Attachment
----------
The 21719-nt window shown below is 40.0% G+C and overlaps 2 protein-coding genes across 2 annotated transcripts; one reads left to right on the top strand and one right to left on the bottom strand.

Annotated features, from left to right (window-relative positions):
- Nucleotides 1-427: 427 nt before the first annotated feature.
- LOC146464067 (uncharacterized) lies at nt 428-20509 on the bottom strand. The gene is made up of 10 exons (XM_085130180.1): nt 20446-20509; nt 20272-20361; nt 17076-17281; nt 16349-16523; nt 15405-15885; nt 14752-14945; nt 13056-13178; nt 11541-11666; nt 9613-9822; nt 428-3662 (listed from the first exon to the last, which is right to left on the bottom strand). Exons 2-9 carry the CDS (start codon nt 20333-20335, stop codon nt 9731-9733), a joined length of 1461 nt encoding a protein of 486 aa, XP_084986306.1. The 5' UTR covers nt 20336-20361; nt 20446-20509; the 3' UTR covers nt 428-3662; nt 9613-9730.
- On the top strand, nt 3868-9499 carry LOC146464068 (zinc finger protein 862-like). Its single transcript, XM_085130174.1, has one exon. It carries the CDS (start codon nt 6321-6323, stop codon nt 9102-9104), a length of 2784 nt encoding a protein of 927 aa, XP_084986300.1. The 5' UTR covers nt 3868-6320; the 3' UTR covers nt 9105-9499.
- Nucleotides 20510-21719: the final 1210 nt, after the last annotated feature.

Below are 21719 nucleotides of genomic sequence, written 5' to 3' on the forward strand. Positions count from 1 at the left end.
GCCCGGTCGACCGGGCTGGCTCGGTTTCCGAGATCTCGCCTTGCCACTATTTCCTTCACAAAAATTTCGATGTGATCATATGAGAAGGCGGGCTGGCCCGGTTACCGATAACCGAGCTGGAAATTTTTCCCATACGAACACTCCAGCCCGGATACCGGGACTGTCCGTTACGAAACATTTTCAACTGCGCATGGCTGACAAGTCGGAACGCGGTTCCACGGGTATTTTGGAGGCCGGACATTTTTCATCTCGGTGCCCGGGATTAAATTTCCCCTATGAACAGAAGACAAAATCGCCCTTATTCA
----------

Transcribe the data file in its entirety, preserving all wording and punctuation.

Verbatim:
The 21719-nt window shown below is 40.0% G+C and overlaps 2 protein-coding genes across 2 annotated transcripts; one reads left to right on the top strand and one right to left on the bottom strand.

Annotated features, from left to right (window-relative positions):
- Nucleotides 1-427: 427 nt before the first annotated feature.
- LOC146464067 (uncharacterized) lies at nt 428-20509 on the bottom strand. The gene is made up of 10 exons (XM_085130180.1): nt 20446-20509; nt 20272-20361; nt 17076-17281; nt 16349-16523; nt 15405-15885; nt 14752-14945; nt 13056-13178; nt 11541-11666; nt 9613-9822; nt 428-3662 (listed from the first exon to the last, which is right to left on the bottom strand). Exons 2-9 carry the CDS (start codon nt 20333-20335, stop codon nt 9731-9733), a joined length of 1461 nt encoding a protein of 486 aa, XP_084986306.1. The 5' UTR covers nt 20336-20361; nt 20446-20509; the 3' UTR covers nt 428-3662; nt 9613-9730.
- On the top strand, nt 3868-9499 carry LOC146464068 (zinc finger protein 862-like). Its single transcript, XM_085130174.1, has one exon. It carries the CDS (start codon nt 6321-6323, stop codon nt 9102-9104), a length of 2784 nt encoding a protein of 927 aa, XP_084986300.1. The 5' UTR covers nt 3868-6320; the 3' UTR covers nt 9105-9499.
- Nucleotides 20510-21719: the final 1210 nt, after the last annotated feature.

Below are 21719 nucleotides of genomic sequence, written 5' to 3' on the forward strand. Positions count from 1 at the left end.
GCCCGGTCGACCGGGCTGGCTCGGTTTCCGAGATCTCGCCTTGCCACTATTTCCTTCACAAAAATTTCGATGTGATCATATGAGAAGGCGGGCTGGCCCGGTTACCGATAACCGAGCTGGAAATTTTTCCCATACGAACACTCCAGCCCGGATACCGGGACTGTCCGTTACGAAACATTTTCAACTGCGCATGGCTGACAAGTCGGAACGCGGTTCCACGGGTATTTTGGAGGCCGGACATTTTTCATCTCGGTGCCCGGGATTAAATTTCCCCTATGAACAGAAGACAAAATCGCCCTTATTCA